Phosphate was discovered in 1889 in the east side of Citrus County, and the phosphate industry grew rapidly. Historians have claimed it to be, “one of the richest phosphate deposits in the world”.[6] The phosphate industry would boom in Crystal River and Citrus County until 1914, when it could no longer be shipped due to World War I.

In 1888, the railroad reached Crystal River. The arrival of the railroad proved to be a boon; it provided an easier way to ship and receive goods, and it was an easier way for tourists to travel. Sport fishing became a draw for many wealthy northerners.[6]

Crystal River became a town in 1903. It was official incorporated as a city on July 3, 1923.[8]

Demographics[edit]

As of the census of 2010,[3] there were 3,108 people (2012 Estimate: 3,055), 1,401 households, and 794 families residing in the city. The population density was 455.19 people per square mile (1178.9/km²). There were 2,036 housing units at an average density of 343.4 per square mile (132.5/km²). The racial makeup of the city was 83.4% White, 7.4% Black or African American, 0.30% Native American, 2.1% Asian, 0.10% Pacific Islander, 0% from other races, and 1.6% from two or more races. 5.20% of the population was Hispanic or Latino of any race.[9]

There were 1,401 households out of which 18% had children under the age of 18 living with them, 43.0% were married couples living together, 9.6% had a female householder with no husband present, and 43.3% were non-families.[10] 56.7% of all households were made up of individuals and 19.6% had someone living alone who was 65 years of age or older. The average household size was 2.06 and the average family size was 2.61.

In the city the population was spread out with 15.9% under the age of 18, 3.7% from 18 to 24, 15.7% from 25 to 44, 31% from 45 to 64, and 33.9% who were 65 years of age or older. The median age was 56 years. The population was composed of 1,477 males and 1,631 females.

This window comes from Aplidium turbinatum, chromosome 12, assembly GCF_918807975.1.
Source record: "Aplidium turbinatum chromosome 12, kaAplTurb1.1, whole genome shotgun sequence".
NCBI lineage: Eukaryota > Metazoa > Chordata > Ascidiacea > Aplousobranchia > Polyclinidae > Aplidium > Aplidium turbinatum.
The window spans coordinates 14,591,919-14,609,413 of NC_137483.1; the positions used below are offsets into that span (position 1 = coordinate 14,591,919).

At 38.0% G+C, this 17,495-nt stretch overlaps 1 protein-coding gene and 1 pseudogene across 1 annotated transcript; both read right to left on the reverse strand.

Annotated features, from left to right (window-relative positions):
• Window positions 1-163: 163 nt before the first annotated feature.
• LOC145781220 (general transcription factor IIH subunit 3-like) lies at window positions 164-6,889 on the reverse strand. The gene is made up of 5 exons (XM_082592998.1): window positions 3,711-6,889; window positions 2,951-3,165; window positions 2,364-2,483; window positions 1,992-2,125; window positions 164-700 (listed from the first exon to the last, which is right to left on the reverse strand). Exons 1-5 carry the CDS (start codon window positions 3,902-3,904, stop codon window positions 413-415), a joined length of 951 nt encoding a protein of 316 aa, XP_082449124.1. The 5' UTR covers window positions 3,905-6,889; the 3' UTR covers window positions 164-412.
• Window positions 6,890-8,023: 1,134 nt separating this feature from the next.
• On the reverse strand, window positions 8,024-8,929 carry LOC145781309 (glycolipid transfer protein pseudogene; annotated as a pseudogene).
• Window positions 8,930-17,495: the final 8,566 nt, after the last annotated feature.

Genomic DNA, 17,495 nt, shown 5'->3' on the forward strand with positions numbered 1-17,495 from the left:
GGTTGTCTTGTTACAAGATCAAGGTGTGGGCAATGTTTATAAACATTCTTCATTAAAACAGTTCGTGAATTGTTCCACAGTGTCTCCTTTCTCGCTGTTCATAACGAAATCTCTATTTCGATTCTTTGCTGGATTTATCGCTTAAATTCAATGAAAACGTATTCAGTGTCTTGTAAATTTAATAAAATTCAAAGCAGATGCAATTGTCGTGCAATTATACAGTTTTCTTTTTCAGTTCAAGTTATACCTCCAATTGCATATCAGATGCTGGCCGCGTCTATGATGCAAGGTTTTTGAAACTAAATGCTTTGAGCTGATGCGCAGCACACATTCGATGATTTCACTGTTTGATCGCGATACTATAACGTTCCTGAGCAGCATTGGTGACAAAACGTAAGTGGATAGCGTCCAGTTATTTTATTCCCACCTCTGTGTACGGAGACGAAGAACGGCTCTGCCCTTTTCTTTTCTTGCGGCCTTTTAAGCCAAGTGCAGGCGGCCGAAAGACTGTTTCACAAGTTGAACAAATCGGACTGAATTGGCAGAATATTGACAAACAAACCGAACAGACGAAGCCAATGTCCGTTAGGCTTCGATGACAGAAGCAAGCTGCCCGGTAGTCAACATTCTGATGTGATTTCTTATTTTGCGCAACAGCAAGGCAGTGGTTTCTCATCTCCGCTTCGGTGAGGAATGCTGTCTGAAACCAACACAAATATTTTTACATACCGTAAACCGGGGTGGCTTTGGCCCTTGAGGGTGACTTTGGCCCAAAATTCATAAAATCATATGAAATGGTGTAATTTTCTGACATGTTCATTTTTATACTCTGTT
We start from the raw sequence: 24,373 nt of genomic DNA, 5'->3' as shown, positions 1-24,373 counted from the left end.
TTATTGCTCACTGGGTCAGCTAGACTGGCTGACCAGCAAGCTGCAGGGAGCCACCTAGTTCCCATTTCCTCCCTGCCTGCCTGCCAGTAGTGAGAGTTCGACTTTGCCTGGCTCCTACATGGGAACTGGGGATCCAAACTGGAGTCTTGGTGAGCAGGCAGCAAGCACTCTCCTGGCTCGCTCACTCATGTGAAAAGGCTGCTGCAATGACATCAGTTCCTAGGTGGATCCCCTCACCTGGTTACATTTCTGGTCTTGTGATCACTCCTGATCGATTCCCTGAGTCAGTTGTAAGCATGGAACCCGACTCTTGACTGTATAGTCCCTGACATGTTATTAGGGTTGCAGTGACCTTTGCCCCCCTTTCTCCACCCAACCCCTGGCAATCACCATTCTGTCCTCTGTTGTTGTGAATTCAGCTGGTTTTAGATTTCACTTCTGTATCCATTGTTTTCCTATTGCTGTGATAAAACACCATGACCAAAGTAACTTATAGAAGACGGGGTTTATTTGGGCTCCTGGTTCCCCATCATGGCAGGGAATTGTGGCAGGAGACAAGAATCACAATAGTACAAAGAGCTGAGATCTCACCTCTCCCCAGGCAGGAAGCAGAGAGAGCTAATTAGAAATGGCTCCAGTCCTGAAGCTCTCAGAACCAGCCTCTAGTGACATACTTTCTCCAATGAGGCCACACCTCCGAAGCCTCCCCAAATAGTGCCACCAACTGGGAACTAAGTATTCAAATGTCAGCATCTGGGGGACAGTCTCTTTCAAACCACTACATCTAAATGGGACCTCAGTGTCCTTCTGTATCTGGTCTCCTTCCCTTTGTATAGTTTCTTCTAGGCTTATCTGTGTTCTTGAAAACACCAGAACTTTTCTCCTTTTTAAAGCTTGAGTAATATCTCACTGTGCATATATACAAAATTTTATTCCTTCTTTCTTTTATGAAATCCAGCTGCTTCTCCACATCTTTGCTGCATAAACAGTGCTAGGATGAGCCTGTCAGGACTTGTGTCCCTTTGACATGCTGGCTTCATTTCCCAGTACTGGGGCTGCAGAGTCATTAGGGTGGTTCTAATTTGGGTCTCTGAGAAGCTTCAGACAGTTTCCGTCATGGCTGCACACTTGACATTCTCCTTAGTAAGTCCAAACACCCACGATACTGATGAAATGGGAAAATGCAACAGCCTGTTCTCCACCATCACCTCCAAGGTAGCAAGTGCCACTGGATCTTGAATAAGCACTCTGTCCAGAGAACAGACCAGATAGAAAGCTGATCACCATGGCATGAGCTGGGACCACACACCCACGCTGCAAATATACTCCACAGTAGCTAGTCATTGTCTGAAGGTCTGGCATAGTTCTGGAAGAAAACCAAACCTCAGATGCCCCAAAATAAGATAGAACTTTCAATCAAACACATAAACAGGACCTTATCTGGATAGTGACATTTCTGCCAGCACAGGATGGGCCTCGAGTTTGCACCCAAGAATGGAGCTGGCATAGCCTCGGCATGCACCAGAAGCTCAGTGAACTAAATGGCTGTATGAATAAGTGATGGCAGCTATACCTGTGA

The median income for a household in the city was $35,503, and the median income for a family was $58,398. Males had a median income of $39,357 versus $25,417 for females. The per capita income for the city was $38,219. About 3.5% of families and 9.9% of the population were below the poverty line, including 12.4% of those under age 18 and 9.5% of those aged 65 or over.[3]

Crystal River Mall opened in 1990.

Notable people[edit]

See also[edit]

West Indian manatee

References[edit]

  1. ^ "American FactFinder". United States Census Bureau. Retrieved 2008-01-31. 
  2. ^ "US Board on Geographic Names". United States Geological Survey. 2007-10-25. Retrieved 2008-01-31. 
  3. ^ a b c "American FactFinder". United States Census Bureau. Retrieved 7 November 2013. 
  4. ^ "US Gazetteer files: 2010, 2000, and 1990". United States Census Bureau. 2011-02-12. Retrieved 2011-04-23. 
  5. ^ a b c d e f g h Dunn, Hampton (1989). Back Home: A History of Crystal River. Citrus County Bicentennial Steering Committee. 
  6. ^ a b c d e f g h i j k l m n Bash, Evelyn (2006). A History of Crystal River, Florida. Crystal River Heritage Council. ISBN 1-59827-315-4 Check |isbn= value (help). 
  7. ^ Milanich, Jerald T. (1999). Famous Florida sites : Mount Royal and Crystal River. Gainesville [u.a.]: Univ. Press of Florida. pp. 22–23. ISBN 0-8130-1694-0. 
  8. ^ "City of Crystal River, Florida". Retrieved 16 October 2013. 
  9. ^ "Crystal River, FL Population and Races". USA.com. Retrieved 4 November 2013. 
  10. ^ "Crystal River, FL". Zip-Codes.com. Retrieved 4 November 2013. 
  11. ^ http://mlb.mlb.com/team/player.jsp?player_id=115399
  12. ^ Peeples, Lisa (July 5, 1989). "Crystal River woman is at top of her sport". St. Petersburg Times. Retrieved 2009-01-09. [dead link]

External links[edit]

Media related to Crystal River (city), Florida at Wikimedia Commons